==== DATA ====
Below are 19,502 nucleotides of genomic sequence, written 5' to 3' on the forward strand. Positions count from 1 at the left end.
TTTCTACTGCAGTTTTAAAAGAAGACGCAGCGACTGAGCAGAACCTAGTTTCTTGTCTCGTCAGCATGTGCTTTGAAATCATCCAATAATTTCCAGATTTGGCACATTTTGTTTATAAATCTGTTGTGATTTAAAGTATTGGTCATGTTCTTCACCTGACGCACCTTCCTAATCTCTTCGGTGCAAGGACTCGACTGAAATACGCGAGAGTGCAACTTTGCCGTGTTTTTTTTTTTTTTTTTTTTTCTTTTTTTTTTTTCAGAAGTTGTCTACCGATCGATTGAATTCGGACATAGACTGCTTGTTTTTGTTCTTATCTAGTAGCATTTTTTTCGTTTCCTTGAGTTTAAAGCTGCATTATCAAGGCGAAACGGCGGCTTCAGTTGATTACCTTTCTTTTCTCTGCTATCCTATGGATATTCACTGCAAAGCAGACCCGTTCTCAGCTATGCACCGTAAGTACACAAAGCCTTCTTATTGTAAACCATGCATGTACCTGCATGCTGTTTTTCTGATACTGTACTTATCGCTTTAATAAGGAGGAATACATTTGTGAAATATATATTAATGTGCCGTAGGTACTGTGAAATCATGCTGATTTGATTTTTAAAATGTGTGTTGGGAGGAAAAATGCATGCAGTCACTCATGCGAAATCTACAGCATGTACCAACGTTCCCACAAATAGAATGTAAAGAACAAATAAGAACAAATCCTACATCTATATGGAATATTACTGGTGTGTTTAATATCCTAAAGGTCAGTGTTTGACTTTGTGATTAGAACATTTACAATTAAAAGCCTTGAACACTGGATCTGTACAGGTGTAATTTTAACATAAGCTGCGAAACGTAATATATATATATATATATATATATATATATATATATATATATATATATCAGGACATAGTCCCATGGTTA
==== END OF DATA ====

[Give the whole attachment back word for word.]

Below are 19,502 nucleotides of genomic sequence, written 5' to 3' on the forward strand. Positions count from 1 at the left end.
TTTCTACTGCAGTTTTAAAAGAAGACGCAGCGACTGAGCAGAACCTAGTTTCTTGTCTCGTCAGCATGTGCTTTGAAATCATCCAATAATTTCCAGATTTGGCACATTTTGTTTATAAATCTGTTGTGATTTAAAGTATTGGTCATGTTCTTCACCTGACGCACCTTCCTAATCTCTTCGGTGCAAGGACTCGACTGAAATACGCGAGAGTGCAACTTTGCCGTGTTTTTTTTTTTTTTTTTTTTTCTTTTTTTTTTTTCAGAAGTTGTCTACCGATCGATTGAATTCGGACATAGACTGCTTGTTTTTGTTCTTATCTAGTAGCATTTTTTTCGTTTCCTTGAGTTTAAAGCTGCATTATCAAGGCGAAACGGCGGCTTCAGTTGATTACCTTTCTTTTCTCTGCTATCCTATGGATATTCACTGCAAAGCAGACCCGTTCTCAGCTATGCACCGTAAGTACACAAAGCCTTCTTATTGTAAACCATGCATGTACCTGCATGCTGTTTTTCTGATACTGTACTTATCGCTTTAATAAGGAGGAATACATTTGTGAAATATATATTAATGTGCCGTAGGTACTGTGAAATCATGCTGATTTGATTTTTAAAATGTGTGTTGGGAGGAAAAATGCATGCAGTCACTCATGCGAAATCTACAGCATGTACCAACGTTCCCACAAATAGAATGTAAAGAACAAATAAGAACAAATCCTACATCTATATGGAATATTACTGGTGTGTTTAATATCCTAAAGGTCAGTGTTTGACTTTGTGATTAGAACATTTACAATTAAAAGCCTTGAACACTGGATCTGTACAGGTGTAATTTTAACATAAGCTGCGAAACGTAATATATATATATATATATATATATATATATATATATATATATATATATCAGGACATAGTCCCATGGTTA